Kenan Thompson’s Jaw-Dropping 400th ‘Saturday Night Live’ Episode Was Quintessential Kenan
Everyone knows that Kenan Thompson has appeared on Saturday Night Live more than any other comic, now powering through his 20th season on the show. Last year, backstage staffers handed out high-fives celebrating Thompson’s 1,500th sketch. But last night, SNL’s longevity king hit another milestone:
Four hundred freaking episodes get even more mind-blowing when you consider the people directly below him on the list. Kate McKinnon and Cecily Strong are number five and number six in all-time appearances, yet the two performers combined barely beat out Thompson’s record (and by the end of the season, he’ll be on the verge of surpassing that number as well).
Last night’s SNL episode hosted by Quinta Brunson featured more vintage Thompson, with the two taking center stage in a game-show sketch (we know, we know) that went quite a bit darker than your average quiz parody.
Couple Goals, hosted by Bob Dabilda (terrible pun but a great straight-man turn by James Austin Johnson), featured Brunson and Thompson as idyllic married couple Thomas and Mia, facing off against the mismatched pandemic pair John and Linda (Michael Longfellow and Punkie Johnson). It’s pretty clear from the start that Thomas and Mia are the more perfect match, knowing virtually everything about one another. Except, of course, the one thing.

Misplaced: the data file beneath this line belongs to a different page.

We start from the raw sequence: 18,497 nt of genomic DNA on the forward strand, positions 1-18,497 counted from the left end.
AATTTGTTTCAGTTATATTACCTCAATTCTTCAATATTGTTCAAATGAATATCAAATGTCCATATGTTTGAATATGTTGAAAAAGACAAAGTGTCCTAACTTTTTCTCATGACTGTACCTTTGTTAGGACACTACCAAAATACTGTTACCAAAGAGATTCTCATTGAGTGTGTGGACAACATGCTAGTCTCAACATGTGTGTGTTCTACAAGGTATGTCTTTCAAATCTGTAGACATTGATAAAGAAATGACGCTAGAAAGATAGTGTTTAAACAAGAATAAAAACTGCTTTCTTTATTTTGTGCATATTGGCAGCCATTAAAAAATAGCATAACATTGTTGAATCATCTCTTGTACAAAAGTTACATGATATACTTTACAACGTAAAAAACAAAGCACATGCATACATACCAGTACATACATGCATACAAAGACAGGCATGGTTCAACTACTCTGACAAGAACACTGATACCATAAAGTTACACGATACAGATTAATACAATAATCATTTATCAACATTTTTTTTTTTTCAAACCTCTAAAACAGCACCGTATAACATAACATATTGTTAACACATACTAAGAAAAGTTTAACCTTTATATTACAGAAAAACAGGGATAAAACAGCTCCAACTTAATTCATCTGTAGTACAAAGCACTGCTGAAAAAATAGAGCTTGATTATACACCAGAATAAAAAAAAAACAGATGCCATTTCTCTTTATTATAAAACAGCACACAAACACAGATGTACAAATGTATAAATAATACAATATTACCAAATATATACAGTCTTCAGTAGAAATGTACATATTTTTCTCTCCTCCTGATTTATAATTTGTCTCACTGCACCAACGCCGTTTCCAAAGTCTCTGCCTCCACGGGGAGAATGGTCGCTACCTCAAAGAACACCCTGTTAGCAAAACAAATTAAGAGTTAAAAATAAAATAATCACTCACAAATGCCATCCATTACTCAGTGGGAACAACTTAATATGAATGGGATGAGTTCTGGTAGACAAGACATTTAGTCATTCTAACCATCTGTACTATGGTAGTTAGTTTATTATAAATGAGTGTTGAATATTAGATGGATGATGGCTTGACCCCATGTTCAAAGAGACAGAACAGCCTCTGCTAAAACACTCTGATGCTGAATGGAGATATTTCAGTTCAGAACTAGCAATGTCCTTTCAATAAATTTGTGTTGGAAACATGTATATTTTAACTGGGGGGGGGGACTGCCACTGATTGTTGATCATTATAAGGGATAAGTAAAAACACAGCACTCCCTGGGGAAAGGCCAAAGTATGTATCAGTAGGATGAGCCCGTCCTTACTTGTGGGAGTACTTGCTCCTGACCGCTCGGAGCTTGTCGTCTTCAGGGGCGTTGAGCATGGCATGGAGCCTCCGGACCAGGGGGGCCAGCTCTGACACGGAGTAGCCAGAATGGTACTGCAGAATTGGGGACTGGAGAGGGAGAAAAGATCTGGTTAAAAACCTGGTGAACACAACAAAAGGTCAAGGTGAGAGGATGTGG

While Thomas knows all of the mundane facts about Mia (her favorite food is burgers), she mistakenly believes his greatest fear is “spiders.” His actual answer? “That you’ll fall down the stairs and get hurt so bad that I’ll have to give up my dreams and spend the rest of my life caring for you.” It’s a grim joke, one that works mainly because of Thompson’s “please don’t kill me” grin hoping to pass off the response as just another “burgers.”
The sketch just gets more morbid from there. The thing Thomas hates that Mia does in bed? It’s “sleeping too close to the edge.” Their biggest fight? “That basketball game incident,” which entailed Mia hitting a half-court shot to win free rock-climbing lessons, only to have Thomas rush the floor to tear her gift certificate into tiny pieces.
What’s up with this ghoulish fear of Mia falling? We find out when Thomas’ biggest influence turns out to be his father, shown in the studio audience spoon-feeding his wheelchair-bound wife.
None of this morbidity works without Thompson’s goofy affability playing off of Brunson’s increasingly irritated spouse. That old SNL writers standby — when you don’t have a great punchline, cut to a Thompson reaction shot — is on full display here. The sketch’s end is a prime example: You can probably guess what kind of prize Mia and Thomas will win for their compatibility, but the writers choose to get out on Thompson’s reaction.
Hey, if it worked the previous 399 times, why stop now?